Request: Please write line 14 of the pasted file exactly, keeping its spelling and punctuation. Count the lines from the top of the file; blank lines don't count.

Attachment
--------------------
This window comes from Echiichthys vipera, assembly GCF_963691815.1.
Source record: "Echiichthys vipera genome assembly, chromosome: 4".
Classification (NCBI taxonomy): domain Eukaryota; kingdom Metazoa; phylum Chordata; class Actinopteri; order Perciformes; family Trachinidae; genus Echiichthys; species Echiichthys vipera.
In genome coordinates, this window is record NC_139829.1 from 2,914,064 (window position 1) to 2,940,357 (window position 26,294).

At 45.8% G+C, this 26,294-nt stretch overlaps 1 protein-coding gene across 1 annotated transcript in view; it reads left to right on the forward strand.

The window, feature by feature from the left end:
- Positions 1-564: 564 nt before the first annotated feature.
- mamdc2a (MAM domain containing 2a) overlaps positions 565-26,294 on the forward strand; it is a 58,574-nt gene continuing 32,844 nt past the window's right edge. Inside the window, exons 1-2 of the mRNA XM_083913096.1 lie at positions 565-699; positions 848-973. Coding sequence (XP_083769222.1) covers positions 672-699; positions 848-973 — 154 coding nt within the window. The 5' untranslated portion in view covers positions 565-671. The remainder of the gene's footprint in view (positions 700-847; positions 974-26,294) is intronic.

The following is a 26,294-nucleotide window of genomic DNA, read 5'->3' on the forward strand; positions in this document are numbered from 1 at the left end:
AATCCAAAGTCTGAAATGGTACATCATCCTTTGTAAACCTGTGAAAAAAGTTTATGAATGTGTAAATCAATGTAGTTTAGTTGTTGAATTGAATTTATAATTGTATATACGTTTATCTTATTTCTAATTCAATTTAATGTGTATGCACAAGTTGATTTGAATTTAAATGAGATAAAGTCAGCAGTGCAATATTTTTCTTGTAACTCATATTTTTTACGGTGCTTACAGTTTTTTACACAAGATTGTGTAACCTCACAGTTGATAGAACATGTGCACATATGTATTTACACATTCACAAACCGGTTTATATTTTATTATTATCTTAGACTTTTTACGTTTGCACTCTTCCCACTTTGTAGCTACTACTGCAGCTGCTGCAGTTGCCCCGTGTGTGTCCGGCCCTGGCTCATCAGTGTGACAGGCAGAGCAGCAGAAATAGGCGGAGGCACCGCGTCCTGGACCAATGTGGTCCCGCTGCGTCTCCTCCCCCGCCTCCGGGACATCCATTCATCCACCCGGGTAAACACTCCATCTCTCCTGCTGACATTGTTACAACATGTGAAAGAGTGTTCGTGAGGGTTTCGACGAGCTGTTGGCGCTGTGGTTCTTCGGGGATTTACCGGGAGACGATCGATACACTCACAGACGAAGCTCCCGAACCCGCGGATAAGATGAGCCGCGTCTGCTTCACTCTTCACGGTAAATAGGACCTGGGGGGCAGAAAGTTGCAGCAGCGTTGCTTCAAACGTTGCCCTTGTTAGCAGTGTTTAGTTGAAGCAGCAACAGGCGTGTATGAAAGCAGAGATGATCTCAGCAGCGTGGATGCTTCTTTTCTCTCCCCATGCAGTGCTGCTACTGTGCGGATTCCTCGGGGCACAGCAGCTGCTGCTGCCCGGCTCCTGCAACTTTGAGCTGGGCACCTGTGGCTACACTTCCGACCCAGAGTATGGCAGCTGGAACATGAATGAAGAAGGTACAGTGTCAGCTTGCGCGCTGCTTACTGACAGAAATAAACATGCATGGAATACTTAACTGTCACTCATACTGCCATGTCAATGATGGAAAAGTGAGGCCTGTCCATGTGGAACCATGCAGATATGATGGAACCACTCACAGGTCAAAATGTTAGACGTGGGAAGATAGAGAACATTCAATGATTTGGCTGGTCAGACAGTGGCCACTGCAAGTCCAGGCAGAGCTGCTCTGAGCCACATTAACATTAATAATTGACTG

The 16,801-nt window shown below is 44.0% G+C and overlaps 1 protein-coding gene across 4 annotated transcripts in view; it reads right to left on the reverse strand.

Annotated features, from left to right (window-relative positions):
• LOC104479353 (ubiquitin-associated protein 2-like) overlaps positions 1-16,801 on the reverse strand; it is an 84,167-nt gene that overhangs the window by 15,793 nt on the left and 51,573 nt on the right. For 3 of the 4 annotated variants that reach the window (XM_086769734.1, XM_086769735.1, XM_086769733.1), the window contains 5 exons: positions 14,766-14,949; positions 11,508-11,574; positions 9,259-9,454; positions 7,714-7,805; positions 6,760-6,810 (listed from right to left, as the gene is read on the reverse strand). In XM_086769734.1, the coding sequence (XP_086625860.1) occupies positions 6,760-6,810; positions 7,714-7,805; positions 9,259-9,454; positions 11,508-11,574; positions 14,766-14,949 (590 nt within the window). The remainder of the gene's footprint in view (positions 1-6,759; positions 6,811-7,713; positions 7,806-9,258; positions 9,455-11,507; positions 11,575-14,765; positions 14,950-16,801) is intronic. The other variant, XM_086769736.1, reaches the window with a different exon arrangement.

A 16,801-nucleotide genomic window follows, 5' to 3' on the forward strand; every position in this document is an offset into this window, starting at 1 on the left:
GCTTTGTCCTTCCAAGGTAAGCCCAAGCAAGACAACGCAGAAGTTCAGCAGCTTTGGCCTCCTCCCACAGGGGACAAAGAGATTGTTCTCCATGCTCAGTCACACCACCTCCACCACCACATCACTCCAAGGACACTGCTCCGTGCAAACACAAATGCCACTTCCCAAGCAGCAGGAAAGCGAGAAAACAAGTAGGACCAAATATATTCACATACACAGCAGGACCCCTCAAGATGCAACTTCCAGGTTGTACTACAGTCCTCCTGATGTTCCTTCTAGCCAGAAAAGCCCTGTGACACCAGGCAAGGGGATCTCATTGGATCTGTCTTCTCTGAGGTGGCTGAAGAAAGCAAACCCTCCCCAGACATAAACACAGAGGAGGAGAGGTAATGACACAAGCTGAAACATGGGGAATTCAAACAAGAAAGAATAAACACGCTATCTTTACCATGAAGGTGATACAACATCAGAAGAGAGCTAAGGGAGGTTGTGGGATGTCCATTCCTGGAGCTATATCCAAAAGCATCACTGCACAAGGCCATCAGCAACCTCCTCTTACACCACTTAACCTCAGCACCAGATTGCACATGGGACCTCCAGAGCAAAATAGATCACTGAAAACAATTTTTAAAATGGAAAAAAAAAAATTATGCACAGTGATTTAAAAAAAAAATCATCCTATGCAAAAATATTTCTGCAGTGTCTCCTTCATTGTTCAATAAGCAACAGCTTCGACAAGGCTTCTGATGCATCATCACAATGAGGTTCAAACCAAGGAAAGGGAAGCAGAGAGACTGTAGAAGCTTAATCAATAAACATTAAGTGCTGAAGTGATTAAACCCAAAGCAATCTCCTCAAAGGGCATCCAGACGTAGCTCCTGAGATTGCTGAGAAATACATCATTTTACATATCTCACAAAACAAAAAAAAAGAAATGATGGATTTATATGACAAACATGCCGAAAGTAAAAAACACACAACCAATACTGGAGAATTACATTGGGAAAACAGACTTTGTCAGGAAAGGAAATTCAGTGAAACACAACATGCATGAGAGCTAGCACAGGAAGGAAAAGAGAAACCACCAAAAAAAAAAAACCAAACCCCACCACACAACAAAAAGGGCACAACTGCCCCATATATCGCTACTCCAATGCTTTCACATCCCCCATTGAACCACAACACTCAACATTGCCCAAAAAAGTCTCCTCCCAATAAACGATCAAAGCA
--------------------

A 16,801-nucleotide genomic window follows, 5' to 3' on the forward strand; every position in this document is an offset into this window, starting at 1 on the left: